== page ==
Being that we are almost 10 years into this lifestyle, we love to give advice. But our favorite parts to touch on are, what we would have done differently. Now that doesn’t mean regrets. It means using what we know now, to give seasoned advice to others before they make the mistakes we did.
Our Top Mistakes
Our most common mistake was that we had to keep learning from jumping headfirst into too many things at once. Zach and I are go-getters and doers. If we have a goal, it will get done in a much faster timeline than most would have planned. I love that about us, truly. But sometimes we will put too many things before the cart and before we know it, we get overwhelmed. It doesn’t take long for a feeling of overwhelm to take over and completely shut us down. What seemed like a bunch of small, easy projects can quickly become huge, daunting tasks if we put too many horses before the cart. For this reason, we started making lists. We have everyday lists, monthly lists, quarterly lists, and yearly lists. Instead of taking on too many moving parts at once, we will chunk out each project one at a time. Now sometimes it works for us to go ahead and get the materials for the next few projects. That way they are already there and we can swiftly and quickly move into the next project when one is complete. But just because all the equipment and materials are there, doesn’t mean we are starting everything all at once.
Another common mistake we had to learn from a few times was getting animals before we were ready. This was an early-on mistake that was mostly brought on by so much excitement and wanting to get everything at the same time. When we got our first piece of property, we were so excited with the room and potential, that we went a little crazy. We got animals before we had to correct infrastructure, and even before we knew anything about that certain animal. Even though those situations turned out okay, and we learned from them, it could have gone a lot worse. Getting animals before proper pens, fencing, and knowledge can cause so much to go wrong that it could end your whole journey before it even begins. There is nothing more frustrating than animals getting out of pens and fences and not being able to get them back. Those experiences can leave such a bad taste in your mouth that you consider giving it all up. Ask me how I know!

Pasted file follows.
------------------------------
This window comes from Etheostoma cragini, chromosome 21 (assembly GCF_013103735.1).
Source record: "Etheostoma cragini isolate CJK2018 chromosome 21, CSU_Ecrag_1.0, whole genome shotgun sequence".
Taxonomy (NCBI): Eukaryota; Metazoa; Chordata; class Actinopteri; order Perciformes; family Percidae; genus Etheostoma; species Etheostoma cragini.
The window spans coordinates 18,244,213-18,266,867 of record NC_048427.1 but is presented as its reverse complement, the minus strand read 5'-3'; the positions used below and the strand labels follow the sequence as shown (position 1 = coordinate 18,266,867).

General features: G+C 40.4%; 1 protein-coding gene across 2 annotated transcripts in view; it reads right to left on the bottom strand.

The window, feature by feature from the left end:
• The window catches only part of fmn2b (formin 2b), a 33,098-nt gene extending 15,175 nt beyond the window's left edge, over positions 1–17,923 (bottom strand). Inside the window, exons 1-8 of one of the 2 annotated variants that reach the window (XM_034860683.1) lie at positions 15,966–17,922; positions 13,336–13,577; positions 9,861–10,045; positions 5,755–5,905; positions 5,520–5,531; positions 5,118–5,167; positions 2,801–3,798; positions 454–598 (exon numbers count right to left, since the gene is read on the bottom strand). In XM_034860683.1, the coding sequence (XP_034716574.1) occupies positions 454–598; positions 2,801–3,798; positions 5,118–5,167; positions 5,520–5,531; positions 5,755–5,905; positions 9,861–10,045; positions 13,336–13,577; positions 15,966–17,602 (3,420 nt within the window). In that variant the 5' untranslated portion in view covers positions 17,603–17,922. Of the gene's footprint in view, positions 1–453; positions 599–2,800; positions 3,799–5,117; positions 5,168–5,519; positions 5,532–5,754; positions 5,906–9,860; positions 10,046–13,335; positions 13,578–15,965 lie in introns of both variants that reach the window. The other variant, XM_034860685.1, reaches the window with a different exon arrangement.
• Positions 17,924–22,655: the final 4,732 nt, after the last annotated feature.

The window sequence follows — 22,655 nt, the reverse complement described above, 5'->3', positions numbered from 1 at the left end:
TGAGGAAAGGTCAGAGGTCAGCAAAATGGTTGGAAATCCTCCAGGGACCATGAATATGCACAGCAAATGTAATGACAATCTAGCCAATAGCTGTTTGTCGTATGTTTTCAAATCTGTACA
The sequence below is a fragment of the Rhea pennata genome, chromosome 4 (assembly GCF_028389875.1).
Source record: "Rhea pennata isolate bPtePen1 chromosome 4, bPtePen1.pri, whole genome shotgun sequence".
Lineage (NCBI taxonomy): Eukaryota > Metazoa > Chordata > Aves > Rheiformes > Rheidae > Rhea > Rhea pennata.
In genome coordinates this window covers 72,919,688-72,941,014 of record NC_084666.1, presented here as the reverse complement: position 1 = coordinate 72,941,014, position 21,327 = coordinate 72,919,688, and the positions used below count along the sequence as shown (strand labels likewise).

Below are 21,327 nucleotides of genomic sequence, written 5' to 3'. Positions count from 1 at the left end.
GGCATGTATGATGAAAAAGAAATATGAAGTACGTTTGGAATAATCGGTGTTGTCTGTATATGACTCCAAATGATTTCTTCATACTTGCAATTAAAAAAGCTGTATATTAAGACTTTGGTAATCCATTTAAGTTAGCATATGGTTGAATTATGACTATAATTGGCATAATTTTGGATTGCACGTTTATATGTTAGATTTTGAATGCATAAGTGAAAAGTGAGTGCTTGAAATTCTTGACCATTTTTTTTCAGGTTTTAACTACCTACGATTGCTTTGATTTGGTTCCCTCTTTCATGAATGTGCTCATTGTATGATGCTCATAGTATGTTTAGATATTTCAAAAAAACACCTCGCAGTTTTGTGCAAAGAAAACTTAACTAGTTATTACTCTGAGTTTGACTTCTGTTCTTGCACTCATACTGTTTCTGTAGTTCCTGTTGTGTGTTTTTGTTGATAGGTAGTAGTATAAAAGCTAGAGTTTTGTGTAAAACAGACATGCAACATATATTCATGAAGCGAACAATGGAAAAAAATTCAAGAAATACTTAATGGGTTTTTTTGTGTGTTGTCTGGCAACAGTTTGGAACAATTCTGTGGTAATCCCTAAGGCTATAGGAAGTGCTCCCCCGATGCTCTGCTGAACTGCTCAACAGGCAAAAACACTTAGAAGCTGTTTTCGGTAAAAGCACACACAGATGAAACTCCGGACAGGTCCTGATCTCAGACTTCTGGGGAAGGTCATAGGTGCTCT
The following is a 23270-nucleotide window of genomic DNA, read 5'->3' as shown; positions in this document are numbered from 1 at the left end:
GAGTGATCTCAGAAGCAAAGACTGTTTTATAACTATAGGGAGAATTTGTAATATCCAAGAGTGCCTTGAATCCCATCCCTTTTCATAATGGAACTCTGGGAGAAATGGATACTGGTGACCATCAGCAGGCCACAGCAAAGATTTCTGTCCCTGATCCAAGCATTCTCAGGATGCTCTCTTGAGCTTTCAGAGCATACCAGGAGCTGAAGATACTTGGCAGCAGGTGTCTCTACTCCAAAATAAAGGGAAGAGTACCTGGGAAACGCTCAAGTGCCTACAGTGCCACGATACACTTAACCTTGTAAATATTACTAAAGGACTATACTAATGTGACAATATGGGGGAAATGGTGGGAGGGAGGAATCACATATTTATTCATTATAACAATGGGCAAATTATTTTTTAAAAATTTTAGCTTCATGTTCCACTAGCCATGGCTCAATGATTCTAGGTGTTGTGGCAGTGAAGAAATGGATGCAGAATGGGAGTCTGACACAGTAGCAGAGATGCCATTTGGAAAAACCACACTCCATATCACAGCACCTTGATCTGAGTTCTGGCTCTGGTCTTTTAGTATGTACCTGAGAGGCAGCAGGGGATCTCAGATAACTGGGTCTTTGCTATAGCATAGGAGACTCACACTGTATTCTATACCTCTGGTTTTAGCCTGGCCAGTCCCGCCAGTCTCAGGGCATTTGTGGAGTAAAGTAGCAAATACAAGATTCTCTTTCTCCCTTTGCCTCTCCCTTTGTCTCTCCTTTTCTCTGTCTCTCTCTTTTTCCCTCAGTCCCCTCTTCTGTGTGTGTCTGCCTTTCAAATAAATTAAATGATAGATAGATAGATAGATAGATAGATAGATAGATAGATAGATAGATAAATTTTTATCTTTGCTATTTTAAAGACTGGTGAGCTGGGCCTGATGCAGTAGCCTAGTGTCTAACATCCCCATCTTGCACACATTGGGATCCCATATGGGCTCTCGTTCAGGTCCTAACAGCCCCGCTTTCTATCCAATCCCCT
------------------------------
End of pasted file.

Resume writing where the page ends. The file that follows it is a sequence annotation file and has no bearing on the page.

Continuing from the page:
When it comes to our biggest gardening mistakes, I would say I wish we had documented EVERYTHING. When people talk about garden journals, they are serious. Learning from your biggest mistakes can come straight from documentation. Document everything! From seed starting to pests, to crop rotation, etc. You will learn so much from your notes that you will never remember. There simply isn’t brain space for it all, but there is plenty of journaling space!
Our lush, green luffa plants taking over a full garden!
Our advice for starting this journey is always to get what you can handle. If you have never owned chickens, start there. Get enough hens for eggs, and then you can move on to new birds, hatching eggs, etc. Give yourself time to get acquainted with each new thing before you jump into something new. Once you master chickens, move on to livestock. But not just any livestock, whatever livestock your family needs, whether that be for meat, dairy, or reproduction.
Start a small, raised bed or container garden before you try to tackle the secret garden of your dreams. Learn to seed start, winter sow, and all the lovely things before you jump in so hard you get overwhelmed. Learn to grow the food your family will eat, before you grow something that may rot on the counter because it wasn’t a family favorite.
The biggest key to starting all of this is following YOUR journey. Not someone else’s. Trying to mimic someone’s dream or setup won’t lead to success. Some homesteads or farms will have the infrastructure to keep getting new animal species every year. Some won’t. Just because someone else buys a herd of goats or cows, doesn’t mean you should. It’s all about finding out what your family needs for self-sufficiency and doing that. Don’t do what someone else is doing because it looks like what’s next. Sometimes there is no next. Sometimes it’s about calling it with what you have and maintaining that. Only you will know what your family needs for self-sufficiency. So start there.
Don’t Leave This Blog Without Hearing Us…
Those things we would do differently:
-Not rushing into too many projects at once
-Not getting animals before we were ready
-Not comparing our journey to others
We hope this helps inspire you to really narrow in on what you want for your journey. Your journey could be anywhere from a backyard oasis with a couple of chickens, and a small garden to a 200-acre ranch with cattle and horses. There is an in-between in there for everyone. Make your plan and own it. Don’t compare yourself to others, and make sure you know what you want out of this lifestyle before you start it. We are always right here to answer any questions and encourage you to start right where you are.
We love yall! Until the next one, bye <3